Dr. LaSalle D. Leffall, Jr.: A Surgeon, Educator & Leader with a Powerful Soul

Black History Month Power Profile by Nancy G. Brinker
February 2020

Some leaders are shaped by events, others shape events with their leadership. Dr. LaSalle D. Leffall, Jr. was such a strong leader inside the medical community that he did both.

There is a lot we know about LaSalle. His remarkable career as a surgeon. His holding of the first endowed surgery chair at Howard University, named for the venerable initiator of blood banking Dr. Charles Drew. Some knew that he was a great tennis player and a lover of jazz music. And those of us who were fortunate to work side by side know that he had a deep, wise soul — that he made our lives better and indeed made this world a better place.

A son of the small-town, segregated Florida Panhandle, Dr. Leffall was also the first black president of the American College of Surgeons in 1979 and the first black person to head the Society of Surgical Oncology and the Society of Surgical Chairs. In 2002, President George W. Bush appointed him chairman of the President’s Cancer Panel, an influential advisory role that he held until 2011.

Personally, I got to know Dr. Leffall when he became Chair of the Board of the Komen Foundation in 1999 – a role he served in until 2007. It was a time of terrific growth both in fundraising and in serving the mission to eradicate breast cancer. He had a true gift for both; he understood Komen could not fulfill its mission without substantial funding. And he knew that substantial funding is worthless without clear scientific vision and guidance. He offered those gifts every day to all who walked into the Komen door and all to whom he spoke about the important work of curing cancer. As a surgeon he knew exactly how important it was. And as a loving human he knew exactly why.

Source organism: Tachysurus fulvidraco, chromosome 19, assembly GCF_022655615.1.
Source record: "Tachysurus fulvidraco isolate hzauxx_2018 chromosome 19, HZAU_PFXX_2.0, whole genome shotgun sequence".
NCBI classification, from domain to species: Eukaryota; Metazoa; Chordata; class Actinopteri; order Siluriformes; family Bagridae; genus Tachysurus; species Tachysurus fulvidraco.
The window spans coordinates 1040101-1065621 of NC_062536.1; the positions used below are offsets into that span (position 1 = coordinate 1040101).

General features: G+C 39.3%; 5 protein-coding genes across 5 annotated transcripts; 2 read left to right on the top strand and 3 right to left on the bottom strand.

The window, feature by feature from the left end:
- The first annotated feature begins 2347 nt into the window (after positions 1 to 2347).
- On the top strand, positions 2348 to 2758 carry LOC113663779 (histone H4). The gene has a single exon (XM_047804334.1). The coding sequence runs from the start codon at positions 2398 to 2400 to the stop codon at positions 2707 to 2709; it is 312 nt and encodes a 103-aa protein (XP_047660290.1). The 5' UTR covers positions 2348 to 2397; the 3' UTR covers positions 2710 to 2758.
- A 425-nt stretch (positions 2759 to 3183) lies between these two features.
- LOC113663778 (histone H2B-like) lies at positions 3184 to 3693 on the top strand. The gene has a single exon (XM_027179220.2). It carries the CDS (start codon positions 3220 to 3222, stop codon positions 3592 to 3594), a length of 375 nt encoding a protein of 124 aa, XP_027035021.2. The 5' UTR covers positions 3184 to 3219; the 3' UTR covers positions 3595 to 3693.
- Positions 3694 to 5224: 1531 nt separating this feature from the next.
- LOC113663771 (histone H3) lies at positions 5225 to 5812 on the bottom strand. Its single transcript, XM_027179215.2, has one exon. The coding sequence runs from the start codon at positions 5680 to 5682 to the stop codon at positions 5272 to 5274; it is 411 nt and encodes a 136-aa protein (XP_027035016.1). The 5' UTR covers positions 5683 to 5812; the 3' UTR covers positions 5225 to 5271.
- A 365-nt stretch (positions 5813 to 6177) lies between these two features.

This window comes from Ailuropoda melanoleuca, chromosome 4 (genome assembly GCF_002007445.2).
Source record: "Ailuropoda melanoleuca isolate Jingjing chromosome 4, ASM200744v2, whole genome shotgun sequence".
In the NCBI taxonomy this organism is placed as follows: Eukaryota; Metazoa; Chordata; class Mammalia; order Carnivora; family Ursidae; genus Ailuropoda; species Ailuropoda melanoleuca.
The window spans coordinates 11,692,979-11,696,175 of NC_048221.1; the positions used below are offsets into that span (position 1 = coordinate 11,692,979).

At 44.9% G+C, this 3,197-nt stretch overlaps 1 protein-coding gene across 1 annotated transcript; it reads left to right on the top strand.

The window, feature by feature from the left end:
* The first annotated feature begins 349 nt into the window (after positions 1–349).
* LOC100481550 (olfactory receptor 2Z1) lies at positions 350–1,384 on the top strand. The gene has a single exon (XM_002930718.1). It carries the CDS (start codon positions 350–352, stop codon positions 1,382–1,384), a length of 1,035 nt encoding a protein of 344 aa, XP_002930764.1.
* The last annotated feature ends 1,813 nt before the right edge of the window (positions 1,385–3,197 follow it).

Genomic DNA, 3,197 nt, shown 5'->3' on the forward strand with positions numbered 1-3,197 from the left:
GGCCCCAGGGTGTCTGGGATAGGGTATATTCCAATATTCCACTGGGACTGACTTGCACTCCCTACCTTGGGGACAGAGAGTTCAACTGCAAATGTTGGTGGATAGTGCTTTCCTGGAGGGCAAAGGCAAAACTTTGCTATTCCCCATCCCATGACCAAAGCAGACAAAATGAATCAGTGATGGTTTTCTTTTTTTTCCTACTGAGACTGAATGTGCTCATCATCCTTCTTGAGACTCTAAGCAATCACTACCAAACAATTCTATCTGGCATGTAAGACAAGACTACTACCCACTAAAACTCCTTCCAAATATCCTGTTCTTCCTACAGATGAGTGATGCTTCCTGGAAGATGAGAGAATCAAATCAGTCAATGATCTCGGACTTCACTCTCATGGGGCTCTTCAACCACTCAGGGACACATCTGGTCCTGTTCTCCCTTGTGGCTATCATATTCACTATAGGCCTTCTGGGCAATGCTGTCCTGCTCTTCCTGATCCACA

Dr. Wayne Frederick, who studied under Dr. Leffall and became the president of Howard University, where Dr. Leffall chaired the medical college’s department of surgery for 25 years, described him in a statement as “a surgeon par excellence, oncologist, medical educator, civic leader and mentor, to me and so many others.”

Dr. Leffall, who began teaching at Howard in 1962, estimated that he had trained about
6,000 of Howard’s future physicians and hundreds of prospective surgeons. Many of them continue to make medical breakthroughs and save lives. As such, Dr. Leffall’s presence continues on in the talents of those he inspired.

We continue to miss LaSalle’s guidance, vision and leadership and celebrate his powerful contributions to the field each day.